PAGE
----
By Scott M. Johnson
KIRKLAND – It used to be that worrying about the San Diego Chargers’ defense was enough of a chore for the Seattle Seahawks. Now they’ve got another little problem.
Doug Flutie will face the Seahawks for the third consecutive year Sunday, this time as a member of the Chargers.
Flutie has piled up 739 yards of total offense and five touchdown passes in his previous two visits to Seattle.
Last year’s game was particularly frustrating for the Seahawks, as Flutie led the Buffalo Bills to a 42-23 win behind 366 yards passing and three touchdowns in the final game of the season.
Asked whether he expected to see the same Doug Flutie on Sunday, Seahawks coach Mike Holmgren gasped.
“I hope not,” he said. “He was really good in that game last year. He’s had some really great moments in this season as well. He still moves very, very well; throws the ball well. He presents real problems for the defense because of his movement.”
Despite his age – he turned 39 last month – Flutie remains one of the top dual threats in the league. The 5-foot-10 veteran buys time with his legs, and surprises teams with his ability to throw. That was the case in the season finale last year, when the Seahawks thought they could limit Flutie by keeping him in the pocket.
“The guy’s a playmaker,” Seahawks defensive end Michael Sinclair said. “You won’t stop him from making plays. You just go into the game trying to stop him from making the big plays: the 25-, 30-yard runs down the field, the bootlegs that he’s known for. Let his arm beat you instead of his legs.
“That’s easy to sit here and say, but it’s hard to do. Even when you’ve got your hands on him, the guy finds a way to get out of a sack and throw the ball down the field or run for 15 yards.”
Flutie has had an up-and-down year for the Chargers, and he played so badly two weeks ago that the home fans were calling for rookie backup Drew Brees. Flutie bounced back to complete 33 of 44 passes for 308 yards in a loss to Arizona last week.
Coach Mike Riley said Flutie’s veteran leadership has been a big key to the team’s turnaround from a 1-15 season last year.
“He’s a very special guy for us to have at this time,” Riley said. “It’s just what the doctor ordered. We’re a lot better football team than we were a year ago. Our record (5-6) is not spectacular, but it certainly is compared to last year. I think Doug has a lot of responsibility for that improvement.”
Incentive to run: Shaun Alexander needs 106 rushing yards Sunday to go over the 1,000-yard barrier for the season. Only Curt Warner (four times), Chris Warren (four) and Ricky Watters (three) have done that in Seahawks history.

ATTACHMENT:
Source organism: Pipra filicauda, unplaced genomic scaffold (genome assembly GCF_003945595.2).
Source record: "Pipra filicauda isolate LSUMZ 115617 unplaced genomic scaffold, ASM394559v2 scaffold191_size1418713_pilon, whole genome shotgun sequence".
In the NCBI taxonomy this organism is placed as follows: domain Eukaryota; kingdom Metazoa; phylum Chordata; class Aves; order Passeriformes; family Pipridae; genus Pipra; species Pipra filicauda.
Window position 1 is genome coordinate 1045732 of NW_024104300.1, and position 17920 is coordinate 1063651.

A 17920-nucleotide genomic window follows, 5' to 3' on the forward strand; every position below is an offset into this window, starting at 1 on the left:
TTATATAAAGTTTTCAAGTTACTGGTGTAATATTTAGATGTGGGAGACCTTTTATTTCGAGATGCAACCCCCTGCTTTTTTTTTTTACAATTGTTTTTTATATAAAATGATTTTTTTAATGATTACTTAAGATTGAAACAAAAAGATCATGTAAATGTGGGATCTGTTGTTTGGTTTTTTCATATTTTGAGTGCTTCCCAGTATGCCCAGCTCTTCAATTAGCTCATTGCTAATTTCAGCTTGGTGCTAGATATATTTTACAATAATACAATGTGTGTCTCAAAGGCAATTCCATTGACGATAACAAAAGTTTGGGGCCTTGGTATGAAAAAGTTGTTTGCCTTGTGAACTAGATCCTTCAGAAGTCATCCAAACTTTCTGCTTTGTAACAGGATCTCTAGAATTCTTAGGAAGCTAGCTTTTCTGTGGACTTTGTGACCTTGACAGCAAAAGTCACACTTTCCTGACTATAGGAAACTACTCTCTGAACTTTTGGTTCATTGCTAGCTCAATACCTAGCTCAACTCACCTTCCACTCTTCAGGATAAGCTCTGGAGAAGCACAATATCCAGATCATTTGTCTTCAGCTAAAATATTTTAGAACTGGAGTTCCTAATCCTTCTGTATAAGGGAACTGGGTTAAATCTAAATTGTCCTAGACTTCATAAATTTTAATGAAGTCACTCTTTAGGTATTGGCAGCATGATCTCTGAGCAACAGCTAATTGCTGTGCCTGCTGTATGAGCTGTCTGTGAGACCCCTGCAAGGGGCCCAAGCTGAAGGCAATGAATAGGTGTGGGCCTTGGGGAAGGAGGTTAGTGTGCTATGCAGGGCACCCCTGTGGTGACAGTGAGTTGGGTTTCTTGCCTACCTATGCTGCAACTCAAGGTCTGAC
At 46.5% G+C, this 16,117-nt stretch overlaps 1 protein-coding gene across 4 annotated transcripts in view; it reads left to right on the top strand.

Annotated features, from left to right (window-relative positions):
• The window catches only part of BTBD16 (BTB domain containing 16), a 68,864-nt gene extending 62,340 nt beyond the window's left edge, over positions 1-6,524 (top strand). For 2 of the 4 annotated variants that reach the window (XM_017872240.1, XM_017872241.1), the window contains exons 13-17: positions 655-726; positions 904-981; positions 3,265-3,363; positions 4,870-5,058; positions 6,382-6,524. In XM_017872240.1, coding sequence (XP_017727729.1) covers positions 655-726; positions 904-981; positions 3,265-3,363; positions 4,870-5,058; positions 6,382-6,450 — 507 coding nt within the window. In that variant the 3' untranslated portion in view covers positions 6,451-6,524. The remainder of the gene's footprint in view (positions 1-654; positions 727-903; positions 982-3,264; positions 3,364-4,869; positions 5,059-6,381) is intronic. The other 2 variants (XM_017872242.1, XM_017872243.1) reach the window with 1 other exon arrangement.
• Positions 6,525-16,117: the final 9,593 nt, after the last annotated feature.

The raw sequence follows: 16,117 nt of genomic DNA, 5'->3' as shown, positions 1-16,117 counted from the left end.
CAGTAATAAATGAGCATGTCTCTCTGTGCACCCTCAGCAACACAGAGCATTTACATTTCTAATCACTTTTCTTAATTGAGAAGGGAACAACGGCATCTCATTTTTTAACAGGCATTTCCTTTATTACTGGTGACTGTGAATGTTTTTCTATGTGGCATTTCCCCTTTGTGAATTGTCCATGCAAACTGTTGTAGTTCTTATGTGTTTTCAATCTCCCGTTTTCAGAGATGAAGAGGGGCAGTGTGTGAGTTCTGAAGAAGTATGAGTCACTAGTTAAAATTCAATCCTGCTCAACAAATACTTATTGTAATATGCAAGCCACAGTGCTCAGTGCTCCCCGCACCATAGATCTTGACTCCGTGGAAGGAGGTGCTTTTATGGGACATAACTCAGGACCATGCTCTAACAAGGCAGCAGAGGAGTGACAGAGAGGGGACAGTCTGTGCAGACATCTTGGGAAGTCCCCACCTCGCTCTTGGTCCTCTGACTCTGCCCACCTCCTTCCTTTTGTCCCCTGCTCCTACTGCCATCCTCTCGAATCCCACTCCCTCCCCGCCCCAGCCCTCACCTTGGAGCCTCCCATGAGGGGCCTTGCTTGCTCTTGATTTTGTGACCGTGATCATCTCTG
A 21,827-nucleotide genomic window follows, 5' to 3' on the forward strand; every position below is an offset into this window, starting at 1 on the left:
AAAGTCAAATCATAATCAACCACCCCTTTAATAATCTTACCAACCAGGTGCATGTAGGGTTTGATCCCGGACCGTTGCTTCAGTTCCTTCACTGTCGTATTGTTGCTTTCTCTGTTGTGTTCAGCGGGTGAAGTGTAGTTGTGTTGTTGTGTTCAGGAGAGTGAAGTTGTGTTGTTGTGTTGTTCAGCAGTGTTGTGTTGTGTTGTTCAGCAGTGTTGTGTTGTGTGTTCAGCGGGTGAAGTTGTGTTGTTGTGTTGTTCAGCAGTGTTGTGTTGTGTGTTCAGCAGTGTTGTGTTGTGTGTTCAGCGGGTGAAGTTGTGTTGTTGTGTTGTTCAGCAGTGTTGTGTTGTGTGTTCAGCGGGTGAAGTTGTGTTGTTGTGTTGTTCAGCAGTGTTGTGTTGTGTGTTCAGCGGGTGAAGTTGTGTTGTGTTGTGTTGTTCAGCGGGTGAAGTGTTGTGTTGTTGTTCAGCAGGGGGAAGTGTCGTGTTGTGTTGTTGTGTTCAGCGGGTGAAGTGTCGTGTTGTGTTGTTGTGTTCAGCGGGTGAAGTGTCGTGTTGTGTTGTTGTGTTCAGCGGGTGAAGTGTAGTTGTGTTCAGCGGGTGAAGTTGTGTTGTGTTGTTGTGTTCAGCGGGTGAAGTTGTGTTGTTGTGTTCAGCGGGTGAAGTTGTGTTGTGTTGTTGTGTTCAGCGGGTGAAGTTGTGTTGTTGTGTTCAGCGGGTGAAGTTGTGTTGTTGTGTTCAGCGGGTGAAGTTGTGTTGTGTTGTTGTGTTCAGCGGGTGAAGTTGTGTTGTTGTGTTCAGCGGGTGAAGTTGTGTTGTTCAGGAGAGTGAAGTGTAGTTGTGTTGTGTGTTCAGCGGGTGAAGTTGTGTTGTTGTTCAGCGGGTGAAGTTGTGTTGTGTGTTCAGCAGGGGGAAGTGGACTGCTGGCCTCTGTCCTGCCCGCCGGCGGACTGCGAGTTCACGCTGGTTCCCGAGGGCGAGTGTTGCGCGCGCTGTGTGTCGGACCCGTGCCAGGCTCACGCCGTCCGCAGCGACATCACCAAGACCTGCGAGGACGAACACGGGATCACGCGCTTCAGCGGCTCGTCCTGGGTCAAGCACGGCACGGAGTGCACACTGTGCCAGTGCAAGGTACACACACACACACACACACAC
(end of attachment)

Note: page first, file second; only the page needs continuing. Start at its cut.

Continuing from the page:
But that’s not the only motivation for Alexander. He stands to make a hefty bonus if he breaks the 1,000-yard barrier, and his salary in 2004 – the final year of his current contract – will also accelerate. Alexander also has an incentive in his contract if he scores 76 or more points in a season. He’s two touchdowns away from surpassing that mark.
Asked whether he’s keeping track of the milestones that will put a little more cash in his pocket, Alexander said: “Nah, but my family is.”
As for the size of the bonus, Alexander was mum.
BC brothers? Flutie and Seattle’s Matt Hasselbeck both played quarterback at Boston College, but that doesn’t mean they’re close friends. They attended the school about 13 years apart from one another.
“I watched him play, but I never had a 22 jersey (Flutie’s number) or anything like that,” said Hasselbeck, who left Boston College in 1998. “Some of my friends did, but I never did.”
Hasselbeck and Flutie will face each other this weekend, but don’t expect them to exchange in any pre-game talk about their BC days.
“I was never a Boston College fan until I got there,” Hasselbeck said. “I never dreamed of going to BC. I never wanted to. I do remember the hail mary (in 1984). I was a Colorado fan, because my dad went there.”
Riley will stay … for now: Reports have surfaced in San Diego that Riley might be coaching his final game. The Chargers’ head coach is a leading contender for the vacant San Diego State position, which school officials would like to fill within the next week.
But Riley has flatly denied any interest in coaching at San Diego State, adding that his only focus this week is on Sunday’s game with the Seahawks.
Quick slants: Free safety Marcus Robertson is expected to play Sunday, even though he said Friday that he is only about 80 percent healthy. Robertson missed four games with a sore hamstring, but played last week. He practiced all but one day this week. … Holmgren said Friday that he doesn’t expect defensive end Lamar King (strained calf) to play Sunday against the Chargers.